U.S. Rep. Judy Chu, D-Pasadena, has reintroduced legislation aimed at restoring federal student loan support to graduate students, her office announced this week.
The Protecting Our Students by Terminating Graduate Rates that Add to Debt, or POST GRAD, Act “will once again make graduate students eligible to receive Federal Direct Subsidized Loans,” Chu’s office said in a written statement. “That eligibility was ended by the Budget Control Act of 2011.”
The bill is co-sponsored by a coalition of 20 fellow Democrats, including 10 from California. It has been introduced several times in the past without passage.
Chu said providing assistance to graduate students as they pursue higher education makes sense from multiple perspectives.
“Many of the most rewarding and critical jobs in the U.S. require advanced degrees,” Chu said.
“While we want our best and brightest students to succeed in fields such as healthcare, mental health, and school administration, the high cost of graduate school means that these fields are often just for those who can afford the high tuition or expensive loans. This is unacceptable. Smart and capable students from disadvantaged backgrounds deserve a shot to earn advanced degrees in jobs that we need filled without taking on a lifetime of debt,” according to Chu.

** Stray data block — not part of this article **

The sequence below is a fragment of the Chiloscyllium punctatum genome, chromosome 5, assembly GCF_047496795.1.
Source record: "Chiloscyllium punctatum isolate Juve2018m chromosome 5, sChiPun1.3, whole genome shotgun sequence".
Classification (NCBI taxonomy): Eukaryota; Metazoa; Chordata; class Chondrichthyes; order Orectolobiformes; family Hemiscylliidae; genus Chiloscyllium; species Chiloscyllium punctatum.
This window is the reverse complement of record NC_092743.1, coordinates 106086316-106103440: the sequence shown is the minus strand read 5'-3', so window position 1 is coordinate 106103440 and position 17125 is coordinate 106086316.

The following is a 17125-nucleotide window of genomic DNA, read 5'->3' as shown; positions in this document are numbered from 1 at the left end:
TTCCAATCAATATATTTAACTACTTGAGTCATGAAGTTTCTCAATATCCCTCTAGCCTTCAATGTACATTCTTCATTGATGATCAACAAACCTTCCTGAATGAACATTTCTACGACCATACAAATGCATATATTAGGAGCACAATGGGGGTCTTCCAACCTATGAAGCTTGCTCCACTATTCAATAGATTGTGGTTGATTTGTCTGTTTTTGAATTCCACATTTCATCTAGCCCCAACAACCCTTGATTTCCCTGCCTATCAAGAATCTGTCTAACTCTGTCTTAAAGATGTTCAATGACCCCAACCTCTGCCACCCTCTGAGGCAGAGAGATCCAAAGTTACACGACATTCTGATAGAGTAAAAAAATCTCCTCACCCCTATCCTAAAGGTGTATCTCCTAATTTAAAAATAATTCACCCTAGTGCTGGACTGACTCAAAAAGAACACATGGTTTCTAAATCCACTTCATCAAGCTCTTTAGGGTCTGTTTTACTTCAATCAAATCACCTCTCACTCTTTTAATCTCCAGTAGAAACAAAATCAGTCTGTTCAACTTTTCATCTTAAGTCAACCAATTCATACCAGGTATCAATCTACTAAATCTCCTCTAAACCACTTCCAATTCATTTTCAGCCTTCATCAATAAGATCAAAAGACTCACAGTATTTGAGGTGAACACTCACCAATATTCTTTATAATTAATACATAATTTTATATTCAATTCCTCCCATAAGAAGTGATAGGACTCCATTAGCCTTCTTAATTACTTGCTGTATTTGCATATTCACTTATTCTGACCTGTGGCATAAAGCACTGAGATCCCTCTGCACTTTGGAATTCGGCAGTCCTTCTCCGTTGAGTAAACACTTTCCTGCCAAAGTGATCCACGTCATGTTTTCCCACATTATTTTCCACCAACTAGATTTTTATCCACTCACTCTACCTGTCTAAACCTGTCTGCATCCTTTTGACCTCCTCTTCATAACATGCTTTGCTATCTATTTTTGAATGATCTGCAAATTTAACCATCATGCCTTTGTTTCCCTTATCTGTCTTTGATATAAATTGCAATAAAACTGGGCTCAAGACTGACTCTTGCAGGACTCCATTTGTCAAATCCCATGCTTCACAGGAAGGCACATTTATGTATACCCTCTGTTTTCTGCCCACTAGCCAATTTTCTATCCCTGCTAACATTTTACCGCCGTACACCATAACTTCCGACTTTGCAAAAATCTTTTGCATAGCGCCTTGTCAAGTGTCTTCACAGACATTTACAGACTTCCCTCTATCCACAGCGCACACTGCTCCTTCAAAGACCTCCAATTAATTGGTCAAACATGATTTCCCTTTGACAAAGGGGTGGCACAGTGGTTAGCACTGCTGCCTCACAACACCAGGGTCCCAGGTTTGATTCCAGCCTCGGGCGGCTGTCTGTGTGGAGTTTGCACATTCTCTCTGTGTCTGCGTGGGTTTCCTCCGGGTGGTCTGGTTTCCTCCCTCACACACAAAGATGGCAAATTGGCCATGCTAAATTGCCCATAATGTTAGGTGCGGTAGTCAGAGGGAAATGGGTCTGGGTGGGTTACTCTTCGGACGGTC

“This bill will ensure all graduate students, regardless of their or their family’s financial situation, can access Federal Direct Subsidized Loans,” she said.
Such loans do not accrue interest while students are still in school, resulting in thousands of dollars in savings, Chu said.
“Federal Direct Subsidized Loans are already being used by countless undergraduates, so it’s common sense that we extend this aid to our graduate students,” she said. “At a time when our country faces dire shortages of highly skilled workers, we should be doing everything we can to reduce barriers to higher education.”
The lengthy list of endorsers includes the American Psychological Association, according to Chu’s office.
“By reinstating subsidized federal student loans for graduate students, the POST GRAD Act would relieve a portion of the financial burden associated with financing a graduate degree, including in psychology,” according to the APA.
“The cost of graduate education often serves as a barrier for qualified individuals pursuing advanced degrees, including in the behavioral health care field, where shortages of skilled, culturally competent providers persist,” said APA CEO Arthur C. Evans.
“The loss of the in-school interest subsidy has increased these costs, which are disproportionately borne by traditionally underrepresented students. APA applauds Representative Chu for introducing this critical legislation, which would make graduate study more affordable and help ensure a more diverse workforce to meet growing needs,” Evans said.